Last season I gave my readers a taster of what they could do if they were only staying with us for 2 nights giving them one full day to explore this beautiful Island. But what to do, if this is not your first visit?
If this is not your first time on Skye, then you will know that our B&B is located right in the centre of Skye. We are in fact, more or less – give or take a minute or three – an hour from the tip of each of the main peninsulas of Skye; Elgol on Strathaird, Armadale, Sleat; Duntulm Castle, Trotternish; Coral Beaches, Waternish and Neist Point, Durinish. We are located on Minginnish.
So where to go? A whole day in the summer months is a lot of hours, as the sun rises early and sets very late. Thereby giving you plenty of time to explore.
On a fine day there’s nothing better than exploring the Coral Beaches just north of Dunvegan. Travelling west from our B&B (turn right out of the drive), you follow the winding road that leads to Dunvegan. Along the way there are several large lay-bys that give the enthusiastic photographer spectacular views of; the mouth of the Loch Harport, the cliffs of Fiskavaig, MacLeods Tables and Macleods Maidens with views across the Minch to South Uist.
Dunvegan Castle, the ancestral home of the Laird of Clan MacLeod, is a must for any visitor to Skye who is ancestor hunting, or simply loves Scottish history. The castle gardens are honestly stunning, built into the curve of the bay, whereas the castle itself is magnificent – exactly as we all imagine a castle to be, all turrets and high walls. Moreover, if you’re into your MacLeod history you will very much want to explore the castle within and soak up the atmosphere as you discover its secrets. To cap it all, during the summer there are boat trips that take you around the tiny islands in Loch Dunvegan where you can get close to the Seal colony there.
Turning right out of the Castle carpark, you travel towards the tiny settlement of Claigan. Leaving the carpark at the end of the road, its an easy walk following a track to the Coral Beaches; beautiful white beaches made of fossilised seaweed, with breathtaking turquoise shallow seas. Its a magnificent place to explore the rock pools, have a picnic and enjoy the views.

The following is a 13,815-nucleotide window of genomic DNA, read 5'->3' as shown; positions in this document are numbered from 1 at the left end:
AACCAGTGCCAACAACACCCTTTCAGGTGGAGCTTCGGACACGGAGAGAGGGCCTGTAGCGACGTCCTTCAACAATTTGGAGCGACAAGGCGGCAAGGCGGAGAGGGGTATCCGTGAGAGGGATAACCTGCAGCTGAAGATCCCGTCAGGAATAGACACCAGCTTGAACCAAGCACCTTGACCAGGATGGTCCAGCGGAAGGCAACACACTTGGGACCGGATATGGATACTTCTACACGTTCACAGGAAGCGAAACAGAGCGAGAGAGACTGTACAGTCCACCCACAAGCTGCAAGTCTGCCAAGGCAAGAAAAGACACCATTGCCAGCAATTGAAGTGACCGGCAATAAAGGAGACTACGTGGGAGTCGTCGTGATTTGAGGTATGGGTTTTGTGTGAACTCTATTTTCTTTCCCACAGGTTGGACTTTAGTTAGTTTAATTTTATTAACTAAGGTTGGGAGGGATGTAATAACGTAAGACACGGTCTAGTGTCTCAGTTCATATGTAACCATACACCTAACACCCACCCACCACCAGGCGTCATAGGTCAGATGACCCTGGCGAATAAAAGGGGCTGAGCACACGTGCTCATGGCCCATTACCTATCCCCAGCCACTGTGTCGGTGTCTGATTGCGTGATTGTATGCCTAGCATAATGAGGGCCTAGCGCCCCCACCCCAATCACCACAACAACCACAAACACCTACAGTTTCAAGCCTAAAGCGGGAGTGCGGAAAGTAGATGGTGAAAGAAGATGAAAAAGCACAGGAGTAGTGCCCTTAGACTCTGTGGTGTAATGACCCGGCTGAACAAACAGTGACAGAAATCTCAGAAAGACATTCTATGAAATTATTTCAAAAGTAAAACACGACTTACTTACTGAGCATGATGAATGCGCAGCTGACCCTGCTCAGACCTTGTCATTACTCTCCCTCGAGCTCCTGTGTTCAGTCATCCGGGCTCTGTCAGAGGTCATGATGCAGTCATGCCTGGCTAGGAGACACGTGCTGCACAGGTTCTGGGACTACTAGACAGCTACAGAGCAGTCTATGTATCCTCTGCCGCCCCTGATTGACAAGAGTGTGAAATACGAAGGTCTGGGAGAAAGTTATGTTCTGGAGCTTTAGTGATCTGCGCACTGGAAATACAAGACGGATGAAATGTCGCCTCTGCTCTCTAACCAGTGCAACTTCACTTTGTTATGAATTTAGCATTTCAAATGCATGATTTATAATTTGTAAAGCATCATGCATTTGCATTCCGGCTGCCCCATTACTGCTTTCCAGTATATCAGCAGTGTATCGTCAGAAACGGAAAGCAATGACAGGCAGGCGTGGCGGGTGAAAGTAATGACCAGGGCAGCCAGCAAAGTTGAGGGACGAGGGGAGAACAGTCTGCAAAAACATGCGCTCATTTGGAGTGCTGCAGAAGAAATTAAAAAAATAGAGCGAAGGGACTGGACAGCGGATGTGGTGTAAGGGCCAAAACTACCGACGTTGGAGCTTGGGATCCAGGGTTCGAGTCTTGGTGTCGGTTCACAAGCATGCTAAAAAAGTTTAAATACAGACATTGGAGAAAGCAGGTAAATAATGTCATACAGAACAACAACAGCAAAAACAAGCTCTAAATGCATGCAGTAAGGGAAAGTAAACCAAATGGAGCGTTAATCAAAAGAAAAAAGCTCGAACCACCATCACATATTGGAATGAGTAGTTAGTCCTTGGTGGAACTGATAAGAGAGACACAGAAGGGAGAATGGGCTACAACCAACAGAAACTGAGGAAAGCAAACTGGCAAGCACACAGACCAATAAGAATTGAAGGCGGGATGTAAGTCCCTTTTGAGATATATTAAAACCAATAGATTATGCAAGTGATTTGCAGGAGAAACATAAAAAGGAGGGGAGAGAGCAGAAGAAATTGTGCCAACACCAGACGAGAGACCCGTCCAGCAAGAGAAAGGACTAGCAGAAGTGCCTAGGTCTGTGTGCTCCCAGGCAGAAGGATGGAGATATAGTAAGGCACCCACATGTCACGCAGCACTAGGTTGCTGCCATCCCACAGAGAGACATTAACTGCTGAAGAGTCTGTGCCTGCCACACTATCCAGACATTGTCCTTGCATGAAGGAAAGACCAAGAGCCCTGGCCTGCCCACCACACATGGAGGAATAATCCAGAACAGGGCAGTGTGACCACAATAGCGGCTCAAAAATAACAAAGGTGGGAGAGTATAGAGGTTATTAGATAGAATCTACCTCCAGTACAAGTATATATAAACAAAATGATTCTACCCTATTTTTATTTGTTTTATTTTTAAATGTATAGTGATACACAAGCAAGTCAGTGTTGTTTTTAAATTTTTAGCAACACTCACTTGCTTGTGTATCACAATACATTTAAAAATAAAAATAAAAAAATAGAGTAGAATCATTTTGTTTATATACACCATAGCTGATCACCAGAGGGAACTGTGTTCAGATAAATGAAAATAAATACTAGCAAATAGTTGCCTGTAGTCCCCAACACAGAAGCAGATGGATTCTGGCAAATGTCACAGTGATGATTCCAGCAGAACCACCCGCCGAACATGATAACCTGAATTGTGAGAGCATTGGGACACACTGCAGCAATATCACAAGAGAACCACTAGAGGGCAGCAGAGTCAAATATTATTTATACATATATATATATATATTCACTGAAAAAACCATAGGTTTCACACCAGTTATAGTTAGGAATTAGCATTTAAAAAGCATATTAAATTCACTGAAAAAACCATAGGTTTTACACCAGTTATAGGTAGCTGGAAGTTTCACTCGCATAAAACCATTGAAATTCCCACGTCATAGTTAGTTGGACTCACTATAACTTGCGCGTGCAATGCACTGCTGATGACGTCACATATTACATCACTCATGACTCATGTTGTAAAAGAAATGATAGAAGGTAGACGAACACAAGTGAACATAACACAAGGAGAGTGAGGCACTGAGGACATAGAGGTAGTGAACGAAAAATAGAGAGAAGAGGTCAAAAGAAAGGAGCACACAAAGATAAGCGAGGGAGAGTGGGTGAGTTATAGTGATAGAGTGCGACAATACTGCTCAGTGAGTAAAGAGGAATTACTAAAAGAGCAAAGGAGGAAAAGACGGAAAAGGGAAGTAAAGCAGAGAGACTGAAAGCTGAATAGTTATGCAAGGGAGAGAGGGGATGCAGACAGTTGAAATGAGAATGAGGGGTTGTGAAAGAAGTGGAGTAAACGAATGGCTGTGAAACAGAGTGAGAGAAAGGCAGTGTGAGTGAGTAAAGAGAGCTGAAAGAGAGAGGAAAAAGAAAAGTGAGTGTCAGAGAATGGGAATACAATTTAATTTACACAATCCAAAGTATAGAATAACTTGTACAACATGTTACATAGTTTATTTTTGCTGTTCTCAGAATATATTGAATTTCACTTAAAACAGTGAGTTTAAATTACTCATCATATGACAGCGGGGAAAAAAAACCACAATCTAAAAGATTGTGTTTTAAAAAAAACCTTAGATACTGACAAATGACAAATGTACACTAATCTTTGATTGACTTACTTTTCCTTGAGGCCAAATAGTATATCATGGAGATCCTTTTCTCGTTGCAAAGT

It is easy from here to retrace your steps and, as you exit Dunvegan take a right turn and follow the signs to Glendale, Three Chimneys Restaurant and Neist Point.
Its a pleasant journey passing by Skye Silver and maybe dropping in to Red Roof Cafe for afternoon tea or Ceiteag’s Restaurant (pronounced ‘Katies’), the choice is yours. Of course if you’re feeling flush or celebrating a special occasion then an early dinner at Three Chimneys may be your next port of call. I say early as you may wish to hop back in your car afterwards to enjoy the sunset at Neist Point, which is further around the peninsula.
Of course, as with anywhere in the Highlands, you may, dare I say it, experience a dreich day (gaelic for wet, windy with a low mist). It happens but its not the end of the world and if you think about it – you can’t have green lush grass, magnificent waterfalls and babbling burns without a bit of rain here and there – well you can’t! That doesn’t mean though that your enjoyment of this beautiful Island will be any the less thrilling.
So wriggle into your waterproofs, pull on those walking boots and enjoy an alternative adventure. The gardens at Dunvegan Castle are relatively sheltered so no change there, and along the road, if you are into art, there are several studios/galleries that you can visit.
You know, all is not lost just because of a little rain. Instead of retracing your route upon re-entering Dunvegan, take the left hand fork and drive to Waternish. On your way you will find the township of Edinbane, where where you’ll discover the Edinbane Pottery. We have a few of their pieces here, you’ll find them in the dining area, they’re really rather good (well we think so anyway!).
Driving on there is a sign to the Stein Inn, the oldest Inn on the Island, located in the fishing village of Stein. Its a cozy place for a late lunch and if the rain has stopped you can enjoy the views of the loch from the garden.
Skye Skyns is further up the road, a fascinating place where you learn during a short tour how they cure the sheep skins, then you can visit their shop above the tannery. ‘Tis lush!
Some of our guests are interested in spinning and weaving so Shilasdair further up the coast at Càrnach is definitely the place to visit. Acres of locally spun wool, using natural dyes and knitted garments galore. Its a veritable treasure trove.
So you see there’s lots to see and do even on a dreich day. Oh! and along the way you will have to stop at the Faerie Bridge too – just to gather that little bit of extra magic.